At Basecamp Learning Centre, we help students find meaning through the three activities of Communication, Understanding, and Service.
Let’s look at communication first. We are, by nature, isolated creatures and it appears that some of our most meaningful moments are to do with instances of connection: with a lover, for example, when we reveal our intimate physical and psychological selves, or when we form friendships where substantial truths about our respective lives can be shared. Or on a journey to a new country, when we strike up a conversation with a stranger and feel a thrilling sense of victory over linguistic and cultural barriers. Or when we are touched by books, songs, and films that put their fingers on emotions that are deeply our own but that we had never witnessed externalized so clearly or beautifully before.
Then there’s the meaning that emerges via understanding. This is about the pleasure that can be felt whenever we correct confusion and puzzlement about ourselves or the world. We might be scientific researchers, or economists, poets or patients in psychotherapy; the pleasure of our activities stems from a common ability to map and make sense of what was once painfully unfamiliar and strange.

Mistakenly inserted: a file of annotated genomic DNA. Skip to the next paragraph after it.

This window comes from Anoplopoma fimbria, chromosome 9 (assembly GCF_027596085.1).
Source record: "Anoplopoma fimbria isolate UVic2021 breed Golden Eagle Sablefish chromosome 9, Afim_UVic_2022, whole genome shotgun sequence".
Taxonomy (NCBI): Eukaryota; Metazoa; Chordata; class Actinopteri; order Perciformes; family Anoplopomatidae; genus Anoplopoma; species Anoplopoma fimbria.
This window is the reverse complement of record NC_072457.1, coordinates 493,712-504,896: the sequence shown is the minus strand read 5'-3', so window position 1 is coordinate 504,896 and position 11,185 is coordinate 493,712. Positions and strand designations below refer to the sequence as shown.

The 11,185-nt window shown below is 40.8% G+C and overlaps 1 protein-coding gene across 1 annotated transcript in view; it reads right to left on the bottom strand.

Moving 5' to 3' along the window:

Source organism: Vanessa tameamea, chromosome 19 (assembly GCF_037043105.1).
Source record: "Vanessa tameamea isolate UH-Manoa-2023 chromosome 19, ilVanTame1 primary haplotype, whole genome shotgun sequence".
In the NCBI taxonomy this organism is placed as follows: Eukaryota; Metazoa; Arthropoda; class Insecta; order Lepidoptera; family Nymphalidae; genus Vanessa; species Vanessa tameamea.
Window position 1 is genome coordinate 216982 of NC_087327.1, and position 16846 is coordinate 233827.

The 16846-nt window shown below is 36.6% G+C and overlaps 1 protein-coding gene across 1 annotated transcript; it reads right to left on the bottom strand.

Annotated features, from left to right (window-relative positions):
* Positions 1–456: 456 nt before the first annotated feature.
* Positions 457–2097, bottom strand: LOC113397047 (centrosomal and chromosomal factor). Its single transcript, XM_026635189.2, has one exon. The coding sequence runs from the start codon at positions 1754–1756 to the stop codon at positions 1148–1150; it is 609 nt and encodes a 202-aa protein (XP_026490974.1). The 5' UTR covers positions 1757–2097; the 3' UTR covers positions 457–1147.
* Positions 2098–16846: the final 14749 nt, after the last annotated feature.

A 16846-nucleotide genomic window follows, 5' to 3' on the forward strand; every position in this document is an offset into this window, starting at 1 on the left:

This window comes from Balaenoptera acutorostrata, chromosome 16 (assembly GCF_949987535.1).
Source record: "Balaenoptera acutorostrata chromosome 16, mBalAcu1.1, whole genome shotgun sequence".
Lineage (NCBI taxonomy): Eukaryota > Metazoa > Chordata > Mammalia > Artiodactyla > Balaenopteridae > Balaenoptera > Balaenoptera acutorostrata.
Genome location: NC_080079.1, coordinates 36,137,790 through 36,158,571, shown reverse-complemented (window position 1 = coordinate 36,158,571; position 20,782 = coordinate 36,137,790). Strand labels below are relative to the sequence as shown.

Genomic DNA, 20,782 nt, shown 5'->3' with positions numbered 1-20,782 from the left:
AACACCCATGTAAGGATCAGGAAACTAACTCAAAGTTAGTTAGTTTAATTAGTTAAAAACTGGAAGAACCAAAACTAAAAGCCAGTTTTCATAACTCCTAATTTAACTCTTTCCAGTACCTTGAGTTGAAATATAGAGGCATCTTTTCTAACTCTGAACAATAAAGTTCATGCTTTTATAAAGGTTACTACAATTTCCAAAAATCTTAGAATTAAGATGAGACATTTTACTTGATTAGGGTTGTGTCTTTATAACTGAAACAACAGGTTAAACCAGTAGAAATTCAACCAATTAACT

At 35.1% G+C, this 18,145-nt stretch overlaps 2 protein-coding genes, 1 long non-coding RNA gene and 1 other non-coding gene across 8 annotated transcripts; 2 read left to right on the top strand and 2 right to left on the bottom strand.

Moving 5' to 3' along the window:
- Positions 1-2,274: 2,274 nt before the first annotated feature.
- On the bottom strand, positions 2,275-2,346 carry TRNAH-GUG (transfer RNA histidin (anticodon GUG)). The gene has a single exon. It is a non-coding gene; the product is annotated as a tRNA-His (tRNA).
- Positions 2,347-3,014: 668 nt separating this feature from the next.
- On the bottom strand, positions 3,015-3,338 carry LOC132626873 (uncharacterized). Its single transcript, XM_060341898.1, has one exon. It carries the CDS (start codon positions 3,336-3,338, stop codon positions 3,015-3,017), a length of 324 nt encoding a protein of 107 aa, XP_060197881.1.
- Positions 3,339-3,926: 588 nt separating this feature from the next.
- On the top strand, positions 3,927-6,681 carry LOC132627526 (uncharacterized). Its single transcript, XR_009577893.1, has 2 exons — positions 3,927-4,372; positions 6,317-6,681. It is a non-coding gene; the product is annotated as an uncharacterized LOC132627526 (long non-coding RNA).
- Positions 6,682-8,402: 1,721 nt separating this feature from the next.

Thirdly, there’s service. One of the most meaningful things we can do is to serve other people, to try to improve their lives, either by alleviating sources of suffering or else by generating new sources of pleasure. So we might be working as cardiac surgeons and aware every day of the meaning of our jobs or else be in a company that’s making a modest but real difference to people’s lives by helping them get a better night’s sleep, finding their keys or thrilling them aesthetically with elegant furniture or harmonious tunes. Or else our service might be to friends or our own families, or perhaps the earth itself. We’re often told to think of ourselves as inherently selfish. But some of the most meaningful moments come when we transcend our egos and put ourselves at the service of others – or the planet. One should add that in order for service to feel meaningful, it has to be in synch with our native, sincere interests. Not everyone will find medicine or social work, ballet or graphic design meaningful. It’s a case of knowing enough about ourselves to find our particular path to service.